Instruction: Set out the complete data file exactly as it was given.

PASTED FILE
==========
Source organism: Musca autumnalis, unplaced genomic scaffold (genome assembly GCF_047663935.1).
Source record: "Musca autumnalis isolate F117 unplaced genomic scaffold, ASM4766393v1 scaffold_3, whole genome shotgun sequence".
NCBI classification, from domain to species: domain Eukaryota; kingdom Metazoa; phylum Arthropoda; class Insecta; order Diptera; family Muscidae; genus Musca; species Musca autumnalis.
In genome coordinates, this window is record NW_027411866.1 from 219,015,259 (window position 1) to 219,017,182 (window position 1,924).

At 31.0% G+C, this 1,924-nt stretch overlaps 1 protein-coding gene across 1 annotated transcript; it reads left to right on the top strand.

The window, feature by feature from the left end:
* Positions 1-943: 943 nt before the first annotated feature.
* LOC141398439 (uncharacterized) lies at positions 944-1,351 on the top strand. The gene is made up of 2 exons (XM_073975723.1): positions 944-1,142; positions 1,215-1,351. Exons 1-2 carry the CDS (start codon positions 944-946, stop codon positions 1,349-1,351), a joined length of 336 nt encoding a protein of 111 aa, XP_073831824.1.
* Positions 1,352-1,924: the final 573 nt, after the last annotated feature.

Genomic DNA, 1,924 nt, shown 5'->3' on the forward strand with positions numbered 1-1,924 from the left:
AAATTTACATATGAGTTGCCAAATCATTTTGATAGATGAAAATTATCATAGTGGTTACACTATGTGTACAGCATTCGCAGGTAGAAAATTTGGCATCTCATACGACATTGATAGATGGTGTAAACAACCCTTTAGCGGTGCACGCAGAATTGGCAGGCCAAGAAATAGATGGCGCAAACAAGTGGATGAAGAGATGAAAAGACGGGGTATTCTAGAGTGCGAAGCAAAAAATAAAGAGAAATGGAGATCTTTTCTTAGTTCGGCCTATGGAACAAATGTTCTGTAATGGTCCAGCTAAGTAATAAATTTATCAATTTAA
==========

Source organism: Musca autumnalis, unplaced genomic scaffold (genome assembly GCF_047663935.1).
Source record: "Musca autumnalis isolate F117 unplaced genomic scaffold, ASM4766393v1 scaffold_3, whole genome shotgun sequence".
NCBI classification, from domain to species: domain Eukaryota; kingdom Metazoa; phylum Arthropoda; class Insecta; order Diptera; family Muscidae; genus Musca; species Musca autumnalis.
In genome coordinates, this window is record NW_027411866.1 from 219,015,259 (window position 1) to 219,017,182 (window position 1,924).

At 31.0% G+C, this 1,924-nt stretch overlaps 1 protein-coding gene across 1 annotated transcript; it reads left to right on the top strand.

The window, feature by feature from the left end:
* Positions 1-943: 943 nt before the first annotated feature.
* LOC141398439 (uncharacterized) lies at positions 944-1,351 on the top strand. The gene is made up of 2 exons (XM_073975723.1): positions 944-1,142; positions 1,215-1,351. Exons 1-2 carry the CDS (start codon positions 944-946, stop codon positions 1,349-1,351), a joined length of 336 nt encoding a protein of 111 aa, XP_073831824.1.
* Positions 1,352-1,924: the final 573 nt, after the last annotated feature.

Genomic DNA, 1,924 nt, shown 5'->3' on the forward strand with positions numbered 1-1,924 from the left:
AAATTTACATATGAGTTGCCAAATCATTTTGATAGATGAAAATTATCATAGTGGTTACACTATGTGTACAGCATTCGCAGGTAGAAAATTTGGCATCTCATACGACATTGATAGATGGTGTAAACAACCCTTTAGCGGTGCACGCAGAATTGGCAGGCCAAGAAATAGATGGCGCAAACAAGTGGATGAAGAGATGAAAAGACGGGGTATTCTAGAGTGCGAAGCAAAAAATAAAGAGAAATGGAGATCTTTTCTTAGTTCGGCCTATGGAACAAATGTTCTGTAATGGTCCAGCTAAGTAATAAATTTATCAATTTAA